I say “here we are again” because this is all too familiar, especially for Tibetans. All the excuses used are the same. Only names have changed: the Dalai Lama has been replaced by Rebiya, Lhasa has been converted into Urumqi, and March 14 into July 5. Both events were painstakingly planned crackdowns. Later, the ruthless repression carried out by authorities became the natural way of doing things. To make the crackdown look more rational, authorities were also quick in the use of their propaganda tools. All the reports released by the media were really similar to the documentary that was meticulously made last year in March about March 14, even comments could be reproduced.

I suspect that in Urumqi, it started with a peaceful demonstration, but ended up with beatings. This has to do with the dark role played by authorities in the event. Peaceful Uyghur demonstrators could not be as foolish as to make a mistake that could be used against them, that is follow their impulse, and act disorderly because of previous beatings. If they did that, then the same thing that happened on March 14 last year on the streets of Lhasa would be reproduced: numerous policemen undercover and secret agents mixed with protesters, took the lead in beating up, and deliberately offended demonstrators. At the same time, state media followed up, meticulously collected evidence, and then the army carried out a bloody crackdown. Such high-skilled practices are already mastered by authorities.

Again, this is the exact same strategy they are using right now in Inner Mongolia. Switch out Lhasa or Urumqi for Hohhot, the Dalai Lama or Rebiya for Hada or whichever Mongolian they want to use as a bogeyman, and print the story. They really should take pause, though: in the last 4 years, every autonomous region in western China has experienced historic levels of discontent. The status quo isn’t working, no matter how many press conferences Beijing throws blaming ‘overseas hostile forces.’

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Filed under China, ethnic conflict, Inner Mongolia, protests, Tibet, Xinjiang

“Witch-hunts Starts as Military Control Tightens in Southern Mongolia”

Inner Mongolia is under complete lockdown now.  Southern Mongolian Human Rights Information Center has the latest on the arrival of yet more riot police and the beginning of Beijing’s search for scapegoats:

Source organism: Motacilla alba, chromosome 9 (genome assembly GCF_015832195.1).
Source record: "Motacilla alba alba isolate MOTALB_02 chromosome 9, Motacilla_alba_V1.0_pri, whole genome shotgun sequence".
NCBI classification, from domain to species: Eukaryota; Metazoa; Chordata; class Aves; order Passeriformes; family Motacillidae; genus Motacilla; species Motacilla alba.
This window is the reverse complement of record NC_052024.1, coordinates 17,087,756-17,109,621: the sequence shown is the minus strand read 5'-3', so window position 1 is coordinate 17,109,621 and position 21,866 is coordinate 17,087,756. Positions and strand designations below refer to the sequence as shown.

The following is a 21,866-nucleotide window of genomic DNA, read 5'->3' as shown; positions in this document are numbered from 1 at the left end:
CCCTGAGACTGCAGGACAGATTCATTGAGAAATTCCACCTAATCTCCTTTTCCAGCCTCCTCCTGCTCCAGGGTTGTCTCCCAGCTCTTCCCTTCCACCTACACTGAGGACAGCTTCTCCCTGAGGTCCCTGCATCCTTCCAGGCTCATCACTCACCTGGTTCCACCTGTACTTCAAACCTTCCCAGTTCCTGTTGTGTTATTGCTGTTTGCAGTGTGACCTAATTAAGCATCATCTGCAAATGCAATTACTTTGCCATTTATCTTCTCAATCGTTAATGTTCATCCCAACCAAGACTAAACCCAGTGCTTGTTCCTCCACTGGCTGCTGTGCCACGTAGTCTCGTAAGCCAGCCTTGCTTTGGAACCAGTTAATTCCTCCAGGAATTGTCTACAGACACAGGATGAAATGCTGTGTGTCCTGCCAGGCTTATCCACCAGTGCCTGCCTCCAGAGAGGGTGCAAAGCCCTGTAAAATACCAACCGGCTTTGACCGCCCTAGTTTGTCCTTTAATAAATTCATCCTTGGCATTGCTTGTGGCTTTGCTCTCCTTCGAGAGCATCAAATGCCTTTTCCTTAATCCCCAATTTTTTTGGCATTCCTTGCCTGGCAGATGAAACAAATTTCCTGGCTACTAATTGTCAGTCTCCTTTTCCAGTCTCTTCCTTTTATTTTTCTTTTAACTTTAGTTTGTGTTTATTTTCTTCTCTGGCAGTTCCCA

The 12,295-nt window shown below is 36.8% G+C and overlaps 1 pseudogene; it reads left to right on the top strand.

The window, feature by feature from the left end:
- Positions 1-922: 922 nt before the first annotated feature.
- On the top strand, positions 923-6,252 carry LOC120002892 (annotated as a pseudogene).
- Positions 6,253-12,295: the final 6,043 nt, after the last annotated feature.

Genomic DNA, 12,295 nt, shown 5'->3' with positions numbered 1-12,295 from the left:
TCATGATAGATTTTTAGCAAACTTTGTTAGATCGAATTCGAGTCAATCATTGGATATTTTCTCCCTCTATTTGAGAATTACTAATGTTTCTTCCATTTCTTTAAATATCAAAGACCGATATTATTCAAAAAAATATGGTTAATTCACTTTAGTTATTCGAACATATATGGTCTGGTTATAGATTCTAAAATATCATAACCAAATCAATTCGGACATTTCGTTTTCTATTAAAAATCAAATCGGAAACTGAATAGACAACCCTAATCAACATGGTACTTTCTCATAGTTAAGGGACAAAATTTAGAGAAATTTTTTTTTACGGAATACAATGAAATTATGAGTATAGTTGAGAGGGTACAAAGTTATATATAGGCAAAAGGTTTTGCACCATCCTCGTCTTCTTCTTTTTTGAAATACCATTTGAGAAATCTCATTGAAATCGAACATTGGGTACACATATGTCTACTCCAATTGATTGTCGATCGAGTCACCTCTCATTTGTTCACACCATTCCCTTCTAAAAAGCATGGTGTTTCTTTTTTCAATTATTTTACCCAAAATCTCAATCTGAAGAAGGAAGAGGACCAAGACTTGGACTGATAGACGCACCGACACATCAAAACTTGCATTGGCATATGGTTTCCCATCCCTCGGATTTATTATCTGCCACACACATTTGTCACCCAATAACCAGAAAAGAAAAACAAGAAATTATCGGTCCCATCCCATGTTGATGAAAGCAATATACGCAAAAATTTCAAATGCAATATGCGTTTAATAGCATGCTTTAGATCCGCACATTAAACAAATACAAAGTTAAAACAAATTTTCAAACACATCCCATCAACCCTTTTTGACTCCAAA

Sources said that more paramilitary forces and riot police have been dispatched to the region’s critical places to prevent any mass protest or unrest. Eyewitnesses confirmed the increasingly heavy presence of military troops and police in the region are causing the public fear, especially in the regional capital Hohhot and Ulaanhad.

The US-based Radio Free Asia quoted an eyewitness, “as I got on the train at Hohhot, the place looked like it was preparing for war… there were special police everywhere wearing bulletproof vests. They were carrying automatic weapons and pointing them at the passengers in the Hohhot railway station.”

According to an article by Tian Ren, Chinese Infantry Group Army No.38, No.65, and No.27 stationed in Hebei Province and several divisions of Beijing Military Zone entered Southern Mongolia to quash the protests.

As the wide spread Mongolian protests were somewhat temporarily controlled through military in the restive Mongolian region, the Chinese authorities quickly launched a region-wide witch-hunt.

At least 40 Mongolian students and herders were arrested in Shiliin-gol League including Right Ujumchin Banner, Left Ujumchin Banner, Shuluun-huh Banner, Huveed Shar Banner, and the league capital Shiliin-hot City during the week-long protests.

Expect to hear a lot about ‘foreign hostile forces’ and the disappearances of prominent Mongolian teachers, writers, and leaders in the weeks to come.

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Filed under China, ethnic conflict, Inner Mongolia

“China Extends Hand and Fist to Protesters”

The New York Times has a good piece up with some quotes from Mongolian locals. In line with what I said yesterday about how the current Chinese strategy is focused on the short-term, while actively sacrificing their long-term prospects:

Although news about the turmoil has been scrubbed from the Web, local Communist Party officials and the police have been painting the protesters as subversives intent on fanning ethnic disunity. Asked about the demonstrations on Tuesday, Foreign Ministry spokeswoman Jiang Yu echoed that theme, blaming unnamed overseas forces for stirring up the trouble. “Their attempts are doomed to failure,” she said during a regular news briefing.

In interviews, some of which took place through the wrought-iron fences surrounding their campuses, several students objected to such characterizations, saying they were driven to protest by news of the death of Mergen, the shepherd killed by a coal-filled truck on May 15, and by stories about the ecological destruction wrought by Chinese-owned mines.

But their passion quickly turned to more esoteric matters: the disappearance of the region’s ancient grazing culture and pride in an identity that has been diluted by decades of migration from other parts of China.

“I’m tired of seeing my language disappear while all these banners at school shout about promoting the Mongolian tongue,” said Naranbaatar, a history student at Hohhot Nationality University who like many Mongolians uses one name.

Another student, speaking by cellphone, said students were becoming increasingly agitated. “We are not sheep or cows,” said the student, who described himself as Xiao Ming, a Chinese name. “The longer they keep us locked away, the angrier we will become.”

“Uh… maybe a foreigner did it?” is pretty played out as excuses go here.  But more importantly: sure, the public square is clear today.  Protest averted, harmony restored.  But how many of these same protesters will be even angrier when this ends?  How many Mongolians have come to understand exactly how their relationship with Beijing works?  How many apolitical students are being forced to consider their place in China while their dormitory room doubles as a detention cell?  I don’t think Zhongnanhai is doing itself any favors with this one.

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Filed under China, ethnic conflict, Inner Mongolia, protests